Finance Minister Nirmala Sitharaman with a Made-in-India tab as an alternative of the standard bahi khata.
As far as cultural symbolism goes, Finance Minister Nirmala Sitharaman’s alternative of saree for the Budget Day is bang on.
- Last Updated: February 01, 2021, 22:03 IST
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On Monday morning, when Finance Minister Nirmala Sitharaman posed for the digicam together with her core group forward of the Budget presentation, individuals in West Bengal would have seemingly taken notice of her delicate symbolism.
Known for her love for handloom, Nirmala Sitharaman selected to put on a silk off-white saree with a broad pink border on the Budget Day. Called the ‘laal paad’ saree (‘laal paad’ primarily means pink border) in Bengal, it’s worn by girls throughout auspicious events. The saree is especially related to the Durga Puja festivities—girls on Dashami (the final day of the competition) put on ‘laal paad’ saree whereas bidding farewell to the goddess.
As far as cultural symbolism goes, Sitharaman’s alternative of saree with a broad pink border for this yr’s Budget is spot on. The ‘laal paad’ saree is an intrinsic a part of the Bengali tradition. Of the numerous fronts on which the Bengal meeting elections are being fought, tradition is true on high. The Finance Minister in her opening remarks quoted Rabindranath Tagore, a Nobel laureate and a Bengali cultural icon. “Faith is the hen that feels mild when the daybreak remains to be darkish,” she quoted Tagore whereas talking on India’s combat towards the Covid-19 pandemic.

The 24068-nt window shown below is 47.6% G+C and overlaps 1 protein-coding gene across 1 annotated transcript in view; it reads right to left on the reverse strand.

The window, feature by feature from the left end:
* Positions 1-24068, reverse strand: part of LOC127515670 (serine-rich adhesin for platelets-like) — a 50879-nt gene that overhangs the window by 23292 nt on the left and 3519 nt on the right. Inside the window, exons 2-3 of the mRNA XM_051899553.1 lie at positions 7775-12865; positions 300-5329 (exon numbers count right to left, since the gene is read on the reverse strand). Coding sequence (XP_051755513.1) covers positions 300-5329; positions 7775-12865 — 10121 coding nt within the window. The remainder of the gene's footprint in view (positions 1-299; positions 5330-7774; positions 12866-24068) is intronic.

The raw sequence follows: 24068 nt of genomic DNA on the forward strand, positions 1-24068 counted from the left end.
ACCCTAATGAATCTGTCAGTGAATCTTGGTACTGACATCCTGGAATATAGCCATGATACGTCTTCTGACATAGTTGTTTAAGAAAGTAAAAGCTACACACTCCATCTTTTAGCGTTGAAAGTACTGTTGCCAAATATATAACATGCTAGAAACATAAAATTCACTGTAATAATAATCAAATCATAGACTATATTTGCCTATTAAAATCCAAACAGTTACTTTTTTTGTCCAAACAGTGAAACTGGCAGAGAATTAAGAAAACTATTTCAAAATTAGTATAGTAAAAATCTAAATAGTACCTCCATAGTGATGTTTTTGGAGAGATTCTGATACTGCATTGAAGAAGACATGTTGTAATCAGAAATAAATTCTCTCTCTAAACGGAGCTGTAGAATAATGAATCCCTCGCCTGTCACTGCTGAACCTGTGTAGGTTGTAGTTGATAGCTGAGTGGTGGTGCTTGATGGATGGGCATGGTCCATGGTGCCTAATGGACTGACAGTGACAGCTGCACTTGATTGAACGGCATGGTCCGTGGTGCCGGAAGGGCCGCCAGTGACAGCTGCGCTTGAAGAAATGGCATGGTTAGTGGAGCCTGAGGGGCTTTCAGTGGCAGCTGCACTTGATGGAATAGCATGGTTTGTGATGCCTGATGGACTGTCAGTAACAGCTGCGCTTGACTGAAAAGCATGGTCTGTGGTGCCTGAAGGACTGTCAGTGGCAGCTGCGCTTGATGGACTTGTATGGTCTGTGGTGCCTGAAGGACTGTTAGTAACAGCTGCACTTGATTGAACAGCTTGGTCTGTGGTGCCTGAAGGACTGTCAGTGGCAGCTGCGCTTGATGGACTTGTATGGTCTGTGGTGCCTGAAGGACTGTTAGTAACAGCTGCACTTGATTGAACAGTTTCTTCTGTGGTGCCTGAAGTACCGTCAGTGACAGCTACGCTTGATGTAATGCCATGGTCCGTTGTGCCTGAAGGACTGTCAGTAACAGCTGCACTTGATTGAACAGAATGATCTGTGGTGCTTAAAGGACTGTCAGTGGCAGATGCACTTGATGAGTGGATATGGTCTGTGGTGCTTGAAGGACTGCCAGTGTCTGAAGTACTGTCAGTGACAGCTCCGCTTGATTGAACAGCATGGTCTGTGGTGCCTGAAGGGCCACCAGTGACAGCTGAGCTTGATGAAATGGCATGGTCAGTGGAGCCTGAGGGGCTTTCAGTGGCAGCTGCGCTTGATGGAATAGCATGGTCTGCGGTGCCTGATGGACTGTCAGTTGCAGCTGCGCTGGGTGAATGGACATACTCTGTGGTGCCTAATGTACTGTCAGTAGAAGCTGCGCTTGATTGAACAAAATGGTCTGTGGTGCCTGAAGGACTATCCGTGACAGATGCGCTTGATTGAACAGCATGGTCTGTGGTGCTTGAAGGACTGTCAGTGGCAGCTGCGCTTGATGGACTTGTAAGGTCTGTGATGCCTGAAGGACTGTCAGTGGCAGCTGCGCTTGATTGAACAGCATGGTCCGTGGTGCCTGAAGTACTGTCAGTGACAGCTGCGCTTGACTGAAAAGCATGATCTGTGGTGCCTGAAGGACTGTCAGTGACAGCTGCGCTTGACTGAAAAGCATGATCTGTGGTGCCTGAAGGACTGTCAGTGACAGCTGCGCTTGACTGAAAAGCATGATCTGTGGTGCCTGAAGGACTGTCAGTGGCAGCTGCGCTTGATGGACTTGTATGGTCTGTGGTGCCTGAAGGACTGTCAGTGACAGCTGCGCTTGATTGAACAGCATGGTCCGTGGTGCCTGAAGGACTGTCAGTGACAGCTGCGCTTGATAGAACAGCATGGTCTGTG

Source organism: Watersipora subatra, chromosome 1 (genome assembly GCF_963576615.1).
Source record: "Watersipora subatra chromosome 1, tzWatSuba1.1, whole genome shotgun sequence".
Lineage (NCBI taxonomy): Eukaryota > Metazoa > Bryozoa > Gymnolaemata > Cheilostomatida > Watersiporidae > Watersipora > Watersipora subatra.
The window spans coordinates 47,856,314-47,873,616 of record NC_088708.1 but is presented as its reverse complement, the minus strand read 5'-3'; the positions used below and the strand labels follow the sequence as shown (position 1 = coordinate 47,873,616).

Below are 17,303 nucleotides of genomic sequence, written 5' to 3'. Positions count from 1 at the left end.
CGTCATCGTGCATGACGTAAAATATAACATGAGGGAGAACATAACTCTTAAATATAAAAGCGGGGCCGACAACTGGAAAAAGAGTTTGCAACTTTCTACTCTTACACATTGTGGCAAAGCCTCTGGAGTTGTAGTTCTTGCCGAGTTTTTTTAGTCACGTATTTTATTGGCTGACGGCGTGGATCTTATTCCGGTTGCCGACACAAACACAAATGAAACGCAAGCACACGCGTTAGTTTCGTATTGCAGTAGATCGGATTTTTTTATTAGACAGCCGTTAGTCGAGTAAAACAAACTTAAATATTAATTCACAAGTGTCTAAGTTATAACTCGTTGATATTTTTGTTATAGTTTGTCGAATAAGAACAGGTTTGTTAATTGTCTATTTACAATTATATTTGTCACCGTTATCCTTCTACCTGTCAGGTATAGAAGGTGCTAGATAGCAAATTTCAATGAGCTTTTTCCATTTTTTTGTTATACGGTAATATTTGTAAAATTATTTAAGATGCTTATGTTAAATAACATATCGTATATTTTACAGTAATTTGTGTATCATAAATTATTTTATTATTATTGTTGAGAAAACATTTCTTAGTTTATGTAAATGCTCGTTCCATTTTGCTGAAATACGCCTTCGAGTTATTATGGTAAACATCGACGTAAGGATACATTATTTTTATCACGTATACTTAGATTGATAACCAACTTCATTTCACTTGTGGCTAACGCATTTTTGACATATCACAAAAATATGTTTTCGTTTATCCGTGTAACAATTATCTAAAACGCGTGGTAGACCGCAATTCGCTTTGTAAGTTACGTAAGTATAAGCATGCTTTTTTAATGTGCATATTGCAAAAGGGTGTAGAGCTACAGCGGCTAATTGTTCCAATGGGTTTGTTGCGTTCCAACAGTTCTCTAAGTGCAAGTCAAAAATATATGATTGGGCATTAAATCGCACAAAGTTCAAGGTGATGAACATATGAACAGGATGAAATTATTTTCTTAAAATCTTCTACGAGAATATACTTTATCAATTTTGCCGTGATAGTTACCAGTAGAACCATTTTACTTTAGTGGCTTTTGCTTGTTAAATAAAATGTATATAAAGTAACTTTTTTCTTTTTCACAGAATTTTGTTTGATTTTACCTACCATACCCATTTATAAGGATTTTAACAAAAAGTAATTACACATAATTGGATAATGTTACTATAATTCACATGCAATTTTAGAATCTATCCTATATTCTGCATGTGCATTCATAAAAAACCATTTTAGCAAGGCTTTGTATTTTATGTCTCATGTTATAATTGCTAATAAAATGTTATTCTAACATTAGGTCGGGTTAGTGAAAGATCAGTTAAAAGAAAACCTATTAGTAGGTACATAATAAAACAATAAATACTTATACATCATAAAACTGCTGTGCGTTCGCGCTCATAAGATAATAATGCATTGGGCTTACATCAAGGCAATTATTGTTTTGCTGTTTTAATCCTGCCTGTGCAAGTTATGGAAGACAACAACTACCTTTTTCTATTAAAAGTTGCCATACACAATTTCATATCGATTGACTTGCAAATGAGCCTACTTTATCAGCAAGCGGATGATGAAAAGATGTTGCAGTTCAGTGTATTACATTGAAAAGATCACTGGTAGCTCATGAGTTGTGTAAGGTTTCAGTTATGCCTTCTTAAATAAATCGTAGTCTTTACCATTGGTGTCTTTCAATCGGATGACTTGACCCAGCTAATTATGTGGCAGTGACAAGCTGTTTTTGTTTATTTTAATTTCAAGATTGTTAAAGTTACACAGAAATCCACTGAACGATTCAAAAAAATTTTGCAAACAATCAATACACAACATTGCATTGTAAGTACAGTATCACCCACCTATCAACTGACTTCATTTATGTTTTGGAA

Nirmala Sitharaman’s alternative of saree whereas presenting the final two Budgets was additionally unmissable. Last yr, the finance minister wore a vivid yellow saree on the Budget day, two days after Basant Panchami. While carrying the color of spring and prosperity, Sitharaman offered the Budget which was centred on an ‘Aspirational India’. Her Budget speech, at 160 minutes, stays the longest within the nation’s historical past.
The yr earlier than that, in 2019, Nirmala Sitharaman wore a pink saree with golden border, and ditched the masculine briefcase for a conventional ‘bahi-khata’.